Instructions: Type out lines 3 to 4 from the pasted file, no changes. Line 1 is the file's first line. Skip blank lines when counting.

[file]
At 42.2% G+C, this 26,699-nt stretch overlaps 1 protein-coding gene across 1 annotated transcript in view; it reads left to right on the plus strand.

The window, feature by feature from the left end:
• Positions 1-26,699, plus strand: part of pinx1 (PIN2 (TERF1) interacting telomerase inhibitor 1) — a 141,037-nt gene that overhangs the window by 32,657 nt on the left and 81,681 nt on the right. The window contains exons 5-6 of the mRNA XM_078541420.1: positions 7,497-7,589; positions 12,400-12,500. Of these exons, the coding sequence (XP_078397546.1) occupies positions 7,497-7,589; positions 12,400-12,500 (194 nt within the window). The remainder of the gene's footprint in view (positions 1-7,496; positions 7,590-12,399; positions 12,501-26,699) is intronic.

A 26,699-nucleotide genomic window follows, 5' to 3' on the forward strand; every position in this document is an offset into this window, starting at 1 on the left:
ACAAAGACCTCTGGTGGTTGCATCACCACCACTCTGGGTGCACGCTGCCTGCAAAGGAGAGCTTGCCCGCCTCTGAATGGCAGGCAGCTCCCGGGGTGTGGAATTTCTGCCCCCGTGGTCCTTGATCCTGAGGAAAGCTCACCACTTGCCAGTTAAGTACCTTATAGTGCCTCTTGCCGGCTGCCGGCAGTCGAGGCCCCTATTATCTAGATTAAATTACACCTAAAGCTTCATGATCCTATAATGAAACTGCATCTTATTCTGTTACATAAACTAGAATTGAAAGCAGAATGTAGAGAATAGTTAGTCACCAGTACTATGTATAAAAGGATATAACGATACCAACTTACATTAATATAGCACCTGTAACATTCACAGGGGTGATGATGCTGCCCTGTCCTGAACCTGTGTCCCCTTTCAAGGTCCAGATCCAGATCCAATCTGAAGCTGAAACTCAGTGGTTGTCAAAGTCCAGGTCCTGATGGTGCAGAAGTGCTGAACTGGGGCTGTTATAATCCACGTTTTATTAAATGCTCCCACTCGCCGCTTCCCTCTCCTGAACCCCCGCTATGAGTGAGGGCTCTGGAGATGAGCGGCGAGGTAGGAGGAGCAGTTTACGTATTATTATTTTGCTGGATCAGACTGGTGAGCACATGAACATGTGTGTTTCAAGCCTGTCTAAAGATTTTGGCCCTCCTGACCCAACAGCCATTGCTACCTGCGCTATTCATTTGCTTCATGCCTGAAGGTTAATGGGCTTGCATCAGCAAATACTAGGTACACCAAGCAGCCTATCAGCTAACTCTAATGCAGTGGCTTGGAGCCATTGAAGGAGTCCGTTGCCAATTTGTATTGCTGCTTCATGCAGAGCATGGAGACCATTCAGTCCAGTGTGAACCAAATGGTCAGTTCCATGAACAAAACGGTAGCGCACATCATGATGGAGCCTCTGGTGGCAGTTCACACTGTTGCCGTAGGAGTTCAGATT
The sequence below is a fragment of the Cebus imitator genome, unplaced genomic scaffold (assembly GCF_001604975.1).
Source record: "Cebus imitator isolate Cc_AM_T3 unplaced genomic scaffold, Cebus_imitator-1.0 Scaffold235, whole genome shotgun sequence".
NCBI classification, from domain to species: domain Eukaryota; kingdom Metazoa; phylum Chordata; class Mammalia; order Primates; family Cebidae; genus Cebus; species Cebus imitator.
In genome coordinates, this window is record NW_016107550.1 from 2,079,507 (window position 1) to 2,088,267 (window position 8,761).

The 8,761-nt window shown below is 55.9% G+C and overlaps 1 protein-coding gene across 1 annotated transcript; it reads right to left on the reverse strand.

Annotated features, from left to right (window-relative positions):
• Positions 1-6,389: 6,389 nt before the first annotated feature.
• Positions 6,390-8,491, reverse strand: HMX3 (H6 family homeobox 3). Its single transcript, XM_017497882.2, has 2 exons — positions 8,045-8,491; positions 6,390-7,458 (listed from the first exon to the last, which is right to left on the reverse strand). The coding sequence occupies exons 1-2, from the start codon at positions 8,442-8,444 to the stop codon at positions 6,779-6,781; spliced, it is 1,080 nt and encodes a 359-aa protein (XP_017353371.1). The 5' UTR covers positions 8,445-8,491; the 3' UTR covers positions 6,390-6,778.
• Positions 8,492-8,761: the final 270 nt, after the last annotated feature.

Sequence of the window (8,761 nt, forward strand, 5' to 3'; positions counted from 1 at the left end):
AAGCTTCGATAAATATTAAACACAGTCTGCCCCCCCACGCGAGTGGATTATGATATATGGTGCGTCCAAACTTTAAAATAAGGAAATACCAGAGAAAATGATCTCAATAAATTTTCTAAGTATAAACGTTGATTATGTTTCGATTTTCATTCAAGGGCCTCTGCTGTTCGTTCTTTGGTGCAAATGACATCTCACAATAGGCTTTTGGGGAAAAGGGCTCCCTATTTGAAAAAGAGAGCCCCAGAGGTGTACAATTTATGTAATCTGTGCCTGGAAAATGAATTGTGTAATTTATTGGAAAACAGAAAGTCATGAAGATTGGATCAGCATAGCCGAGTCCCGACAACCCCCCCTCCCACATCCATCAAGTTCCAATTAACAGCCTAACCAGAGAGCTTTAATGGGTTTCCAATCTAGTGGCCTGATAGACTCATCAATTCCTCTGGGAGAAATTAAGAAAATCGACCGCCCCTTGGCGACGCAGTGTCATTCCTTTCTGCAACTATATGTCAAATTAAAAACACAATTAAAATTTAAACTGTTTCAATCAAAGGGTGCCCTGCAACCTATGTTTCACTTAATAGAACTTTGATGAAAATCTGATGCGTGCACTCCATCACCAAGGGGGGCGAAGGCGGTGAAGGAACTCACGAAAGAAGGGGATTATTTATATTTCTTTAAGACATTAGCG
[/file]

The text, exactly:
• Positions 1-26,699, plus strand: part of pinx1 (PIN2 (TERF1) interacting telomerase inhibitor 1) — a 141,037-nt gene that overhangs the window by 32,657 nt on the left and 81,681 nt on the right. The window contains exons 5-6 of the mRNA XM_078541420.1: positions 7,497-7,589; positions 12,400-12,500. Of these exons, the coding sequence (XP_078397546.1) occupies positions 7,497-7,589; positions 12,400-12,500 (194 nt within the window). The remainder of the gene's footprint in view (positions 1-7,496; positions 7,590-12,399; positions 12,501-26,699) is intronic.

A 26,699-nucleotide genomic window follows, 5' to 3' on the forward strand; every position in this document is an offset into this window, starting at 1 on the left: